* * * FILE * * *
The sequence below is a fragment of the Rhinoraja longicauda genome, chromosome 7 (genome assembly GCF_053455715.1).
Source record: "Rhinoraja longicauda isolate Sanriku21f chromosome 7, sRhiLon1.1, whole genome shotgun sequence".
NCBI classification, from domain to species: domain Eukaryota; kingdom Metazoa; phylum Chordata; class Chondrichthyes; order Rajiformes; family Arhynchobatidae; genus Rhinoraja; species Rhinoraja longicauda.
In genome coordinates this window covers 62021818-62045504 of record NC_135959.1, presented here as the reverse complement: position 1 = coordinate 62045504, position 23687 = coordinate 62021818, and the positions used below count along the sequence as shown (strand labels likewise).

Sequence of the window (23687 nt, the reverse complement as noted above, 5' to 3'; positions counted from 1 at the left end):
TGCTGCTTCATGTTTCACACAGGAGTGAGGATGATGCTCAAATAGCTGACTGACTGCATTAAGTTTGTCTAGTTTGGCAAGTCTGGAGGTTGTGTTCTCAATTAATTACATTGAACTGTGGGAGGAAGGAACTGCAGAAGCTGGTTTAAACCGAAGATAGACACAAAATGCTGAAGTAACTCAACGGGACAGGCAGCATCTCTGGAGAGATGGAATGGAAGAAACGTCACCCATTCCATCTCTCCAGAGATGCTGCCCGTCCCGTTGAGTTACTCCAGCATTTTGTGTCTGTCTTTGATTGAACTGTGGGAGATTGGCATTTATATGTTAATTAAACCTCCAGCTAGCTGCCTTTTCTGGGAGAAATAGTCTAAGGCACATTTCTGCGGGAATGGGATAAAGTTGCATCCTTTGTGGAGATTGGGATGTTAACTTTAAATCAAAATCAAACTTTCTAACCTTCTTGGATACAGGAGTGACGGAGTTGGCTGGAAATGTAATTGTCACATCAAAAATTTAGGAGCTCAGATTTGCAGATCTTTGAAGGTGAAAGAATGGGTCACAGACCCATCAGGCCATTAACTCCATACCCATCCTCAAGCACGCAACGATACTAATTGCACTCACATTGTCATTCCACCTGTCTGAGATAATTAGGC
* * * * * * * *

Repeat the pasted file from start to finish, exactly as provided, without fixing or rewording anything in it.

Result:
The sequence below is a fragment of the Rhinoraja longicauda genome, chromosome 7 (genome assembly GCF_053455715.1).
Source record: "Rhinoraja longicauda isolate Sanriku21f chromosome 7, sRhiLon1.1, whole genome shotgun sequence".
NCBI classification, from domain to species: domain Eukaryota; kingdom Metazoa; phylum Chordata; class Chondrichthyes; order Rajiformes; family Arhynchobatidae; genus Rhinoraja; species Rhinoraja longicauda.
In genome coordinates this window covers 62021818-62045504 of record NC_135959.1, presented here as the reverse complement: position 1 = coordinate 62045504, position 23687 = coordinate 62021818, and the positions used below count along the sequence as shown (strand labels likewise).

Sequence of the window (23687 nt, the reverse complement as noted above, 5' to 3'; positions counted from 1 at the left end):
TGCTGCTTCATGTTTCACACAGGAGTGAGGATGATGCTCAAATAGCTGACTGACTGCATTAAGTTTGTCTAGTTTGGCAAGTCTGGAGGTTGTGTTCTCAATTAATTACATTGAACTGTGGGAGGAAGGAACTGCAGAAGCTGGTTTAAACCGAAGATAGACACAAAATGCTGAAGTAACTCAACGGGACAGGCAGCATCTCTGGAGAGATGGAATGGAAGAAACGTCACCCATTCCATCTCTCCAGAGATGCTGCCCGTCCCGTTGAGTTACTCCAGCATTTTGTGTCTGTCTTTGATTGAACTGTGGGAGATTGGCATTTATATGTTAATTAAACCTCCAGCTAGCTGCCTTTTCTGGGAGAAATAGTCTAAGGCACATTTCTGCGGGAATGGGATAAAGTTGCATCCTTTGTGGAGATTGGGATGTTAACTTTAAATCAAAATCAAACTTTCTAACCTTCTTGGATACAGGAGTGACGGAGTTGGCTGGAAATGTAATTGTCACATCAAAAATTTAGGAGCTCAGATTTGCAGATCTTTGAAGGTGAAAGAATGGGTCACAGACCCATCAGGCCATTAACTCCATACCCATCCTCAAGCACGCAACGATACTAATTGCACTCACATTGTCATTCCACCTGTCTGAGATAATTAGGC